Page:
“After 23 episodes, 16 cities and 13 countries, the story of the Sense8 cluster is coming to an end,” Cindy Holland, Netflix’s VP of Original Content, said in a statement, per The Hollywood Reporter.
The psychological thriller, starring Naomi Watts, will not be back for Season 2. The show premiered in June 2017 and earned mostly negative reviews.
Netflix opted to cancel the series only six weeks after its premiere. The news came as a bit of a surprise as the streamer was initially in talks with producers to move forward with a second season, despite the lackluster response. Deadline reports that a writers room had even been assembled and had already started work on Season 2.
It’s unclear what caused the change in decision, but it’s since been confirmed that Gypsy will not be returning to Netflix.
11. House of Cards
According to The Hollywood Reporter, Netflix decided to cancel its flagship drama House Of Cards. The decision came after allegations surfaced that star Kevin Spacey made aggressive sexual advances toward actor Anthony Rapp when he was 14.
Spacey has since faced numerous other sexual misconduct allegations and has been let go from the series. The show will end after airing a sixth and final season that will focus its attention on Claire Underwood, the character of Spacey’s co-star, Robin Wright.
The Silicon Valley-set Betas was one of Amazon’s first original series, but it didn’t last very long. The company declined to renew the series in 2014, despite the fact that it earned solid reviews in its first (and final) season. The reasoning behind the show’s cancellation was not provided to the public.
Amazon chief Roy Price offered only a vague explanation at the time, saying, “Unfortunately you have to make tough decisions.”
13. Mad Dogs
Though this dark comedy earned decent reviews in its freshman season, Amazon chose not to renew it for a second season, as announced in February 2016. The decision was reportedly made at the last minute, with the company announcing the cancellation the day before the cast’s contracts were set to expire.
Executive producer Shawn Ryan confirmed the news in a series of tweets. As he said at the time, “[Creator] Cris [Cole] and I laid out a story for Season 2 we believed in. Ultimately, Amazon didn’t want to make that story, and we didn’t want to make the kind of story they wanted us to make. It made more sense to declare victory after ten episodes, which was our original plan all along anyway.”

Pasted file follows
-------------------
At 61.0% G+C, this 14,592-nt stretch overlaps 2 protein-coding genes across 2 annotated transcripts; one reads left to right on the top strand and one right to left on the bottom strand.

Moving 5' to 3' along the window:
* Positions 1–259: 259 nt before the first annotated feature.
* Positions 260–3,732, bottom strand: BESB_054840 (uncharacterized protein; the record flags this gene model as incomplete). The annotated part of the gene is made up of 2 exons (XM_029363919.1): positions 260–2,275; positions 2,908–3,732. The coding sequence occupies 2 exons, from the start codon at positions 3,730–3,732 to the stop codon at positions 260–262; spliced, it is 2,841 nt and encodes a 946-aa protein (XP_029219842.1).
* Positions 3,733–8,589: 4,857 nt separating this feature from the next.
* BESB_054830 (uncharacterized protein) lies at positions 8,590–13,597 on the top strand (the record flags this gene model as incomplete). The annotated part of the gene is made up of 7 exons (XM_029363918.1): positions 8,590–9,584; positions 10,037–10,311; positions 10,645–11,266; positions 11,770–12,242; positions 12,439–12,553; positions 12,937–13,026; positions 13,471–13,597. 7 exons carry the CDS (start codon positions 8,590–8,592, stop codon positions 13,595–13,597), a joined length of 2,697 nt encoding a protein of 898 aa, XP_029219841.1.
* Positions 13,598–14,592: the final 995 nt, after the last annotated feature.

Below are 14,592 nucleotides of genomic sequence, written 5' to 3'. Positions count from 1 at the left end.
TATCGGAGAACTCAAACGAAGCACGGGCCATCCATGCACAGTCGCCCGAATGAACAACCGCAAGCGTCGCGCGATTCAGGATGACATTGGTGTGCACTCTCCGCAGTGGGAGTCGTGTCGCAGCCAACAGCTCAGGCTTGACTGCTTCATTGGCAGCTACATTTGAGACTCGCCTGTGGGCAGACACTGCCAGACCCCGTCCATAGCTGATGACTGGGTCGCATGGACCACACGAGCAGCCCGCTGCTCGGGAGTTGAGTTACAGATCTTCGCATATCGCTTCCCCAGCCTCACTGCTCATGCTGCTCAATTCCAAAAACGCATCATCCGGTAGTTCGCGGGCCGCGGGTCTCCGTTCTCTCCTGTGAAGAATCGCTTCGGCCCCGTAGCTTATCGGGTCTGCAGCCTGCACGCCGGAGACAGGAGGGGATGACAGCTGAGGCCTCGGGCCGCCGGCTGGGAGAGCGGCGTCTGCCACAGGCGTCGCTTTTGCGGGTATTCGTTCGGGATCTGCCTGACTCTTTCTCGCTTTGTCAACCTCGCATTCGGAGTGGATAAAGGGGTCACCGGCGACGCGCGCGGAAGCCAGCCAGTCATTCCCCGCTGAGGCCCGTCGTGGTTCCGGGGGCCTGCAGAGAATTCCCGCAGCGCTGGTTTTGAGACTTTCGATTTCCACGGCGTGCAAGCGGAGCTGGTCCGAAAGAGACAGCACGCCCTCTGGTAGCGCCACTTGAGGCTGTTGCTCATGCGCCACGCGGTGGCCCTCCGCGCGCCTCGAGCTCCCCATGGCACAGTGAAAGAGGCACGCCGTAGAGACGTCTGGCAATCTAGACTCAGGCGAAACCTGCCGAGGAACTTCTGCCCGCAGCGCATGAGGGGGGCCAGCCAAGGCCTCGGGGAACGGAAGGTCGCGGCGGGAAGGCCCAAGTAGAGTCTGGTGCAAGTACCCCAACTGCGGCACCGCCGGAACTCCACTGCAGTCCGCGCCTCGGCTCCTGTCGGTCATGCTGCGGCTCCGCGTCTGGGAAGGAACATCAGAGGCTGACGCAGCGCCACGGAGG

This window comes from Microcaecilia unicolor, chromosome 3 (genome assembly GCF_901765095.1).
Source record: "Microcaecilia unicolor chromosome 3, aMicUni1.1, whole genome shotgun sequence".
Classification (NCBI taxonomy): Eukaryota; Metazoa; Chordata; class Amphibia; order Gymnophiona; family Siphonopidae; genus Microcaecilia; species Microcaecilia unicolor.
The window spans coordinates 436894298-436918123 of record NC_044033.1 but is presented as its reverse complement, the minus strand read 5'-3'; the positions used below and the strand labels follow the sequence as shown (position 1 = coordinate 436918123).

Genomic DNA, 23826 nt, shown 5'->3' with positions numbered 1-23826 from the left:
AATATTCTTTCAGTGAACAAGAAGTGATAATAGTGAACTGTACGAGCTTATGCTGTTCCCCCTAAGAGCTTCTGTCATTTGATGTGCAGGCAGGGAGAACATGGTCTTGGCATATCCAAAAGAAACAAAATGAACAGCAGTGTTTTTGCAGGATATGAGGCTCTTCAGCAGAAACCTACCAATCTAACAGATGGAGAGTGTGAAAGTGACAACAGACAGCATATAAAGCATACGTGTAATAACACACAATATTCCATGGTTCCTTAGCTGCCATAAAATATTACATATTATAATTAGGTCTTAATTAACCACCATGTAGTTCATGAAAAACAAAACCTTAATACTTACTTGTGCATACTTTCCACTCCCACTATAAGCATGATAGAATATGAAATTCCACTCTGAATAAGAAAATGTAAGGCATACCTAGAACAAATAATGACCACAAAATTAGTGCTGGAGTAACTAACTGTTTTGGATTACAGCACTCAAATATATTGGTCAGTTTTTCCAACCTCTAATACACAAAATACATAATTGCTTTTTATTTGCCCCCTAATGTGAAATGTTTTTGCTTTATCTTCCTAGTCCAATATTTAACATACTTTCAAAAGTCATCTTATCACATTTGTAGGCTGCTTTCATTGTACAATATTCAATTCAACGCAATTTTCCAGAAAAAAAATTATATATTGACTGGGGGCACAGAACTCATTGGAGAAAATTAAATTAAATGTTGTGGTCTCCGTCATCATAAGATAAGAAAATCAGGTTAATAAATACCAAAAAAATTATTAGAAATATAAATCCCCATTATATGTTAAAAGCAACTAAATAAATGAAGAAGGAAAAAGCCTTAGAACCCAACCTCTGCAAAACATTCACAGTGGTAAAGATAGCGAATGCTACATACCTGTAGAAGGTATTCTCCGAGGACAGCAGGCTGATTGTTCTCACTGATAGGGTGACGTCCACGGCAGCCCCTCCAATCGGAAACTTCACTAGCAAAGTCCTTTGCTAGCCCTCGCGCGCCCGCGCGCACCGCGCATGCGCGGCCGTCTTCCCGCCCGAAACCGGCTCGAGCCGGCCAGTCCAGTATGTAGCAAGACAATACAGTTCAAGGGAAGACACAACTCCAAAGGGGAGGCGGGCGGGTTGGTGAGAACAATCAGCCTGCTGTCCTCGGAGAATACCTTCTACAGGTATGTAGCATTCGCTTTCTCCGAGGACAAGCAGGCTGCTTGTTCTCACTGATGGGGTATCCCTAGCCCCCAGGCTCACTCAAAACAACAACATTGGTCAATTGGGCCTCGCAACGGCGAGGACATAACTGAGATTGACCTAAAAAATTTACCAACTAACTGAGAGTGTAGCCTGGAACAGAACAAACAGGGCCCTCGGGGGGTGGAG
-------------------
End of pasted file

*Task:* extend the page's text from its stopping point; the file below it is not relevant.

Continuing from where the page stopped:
14. Alpha House
Amazon’s political satire Alpha House debuted in 2013 and was renewed for Season 2 just weeks after the conclusion of its freshman season. Though the show earned decent enough reviews throughout its run, little was heard about the comedy after its second season, with Amazon never formally announcing either a renewal or a cancellation.
An update finally came in August 2016, when Amazon Studios head Roy Price essentially confirmed (albeit vaguely) the show’s axing. “Alpha House is not a current show,” he said at the time, per The Washington Post.
15. Hand of God
The Ron Perlman-led drama debuted in 2015 to widely negative reviews. Though Amazon initially renewed it for a sophomore season, it wasn’t long before it changed its tune, confirming that Season 2 would actually be its last. The company made the announcement before the show’s second season debuted in March 2017.
“We’re wrapping up the storyline in season two … and are excited to bring it to customers,” a spokesperson for Amazon told Variety in a statement.
16. Good Girls Revolt
Amazon made the surprising move to ax this period drama in 2016, after only one season. The abrupt cancellation came as a shock to many, as the show had earned solid reviews (scoring a 70% on Rotten Tomatoes) in its debut and ranked as one of Amazon’s biggest series among female viewers. Creator Dana Calvo later suggested that Amazon Studios head Roy Price didn’t care for the show, ultimately leading to its cancellation.
Whatever the reason, the drama won’t be getting a second chance for more episodes. Producer Sony Pictures Television reportedly shopped it around to other networks, but it wasn’t picked up. Calvo confirmed that Good Girls Revolt was officially done in January 2017.
17. One Mississippi
One Mississippi, created by and starring Tig Notaro, only ran for two seasons before Amazon decided to pull the plug. The show received strong reviews from critics, which likely played a factor in its second season renewal. But ultimately, it failed to break into the mainstream or generate awards season attention.
Amazon announced its official cancellation in January 2018.
18. I Love Dick
The Kathryn Hahn-starring comedy, from Transparent creator Jill Solloway, received some buzz in the lead-up to its premiere and also earned a positive reception from critics upon its debut. Despite that, the show failed to make as much of a splash as some of Amazon’s other originals and didn’t earn any award nominations after Season 1.
Amazon eventually announced its axing of the show in January 2018.
18. Jean-Claude Van Johnson
Amazon also axed Jean-Claude Van Johnson, the action comedy starring Jean-Claude Van Damme as a washed-up version of himself. Though the show earned decent enough reviews in its debut season, it didn’t perform impressively enough to make the cut as the company looks to overhaul it’s original programming slate.
19. Mozart in the Jungle
Amazon canceled the Golden Globe-winning drama in April 2018. The move was one of the first major programming cuts made by new chief Jennifer Salke, who started in her role at the streamer earlier in the year.
“We are so proud of the four seasons we made of this show and are grateful to the cast, crew, fans and Amazon for writing this symphony with us. We hope people will keep finding the show for years to come,” executive producers Paul Weitz, Roman Coppola, Jason Schwartzman, and Will Graham said in a joint statement.
Follow Michelle on Twitter @Mar8289.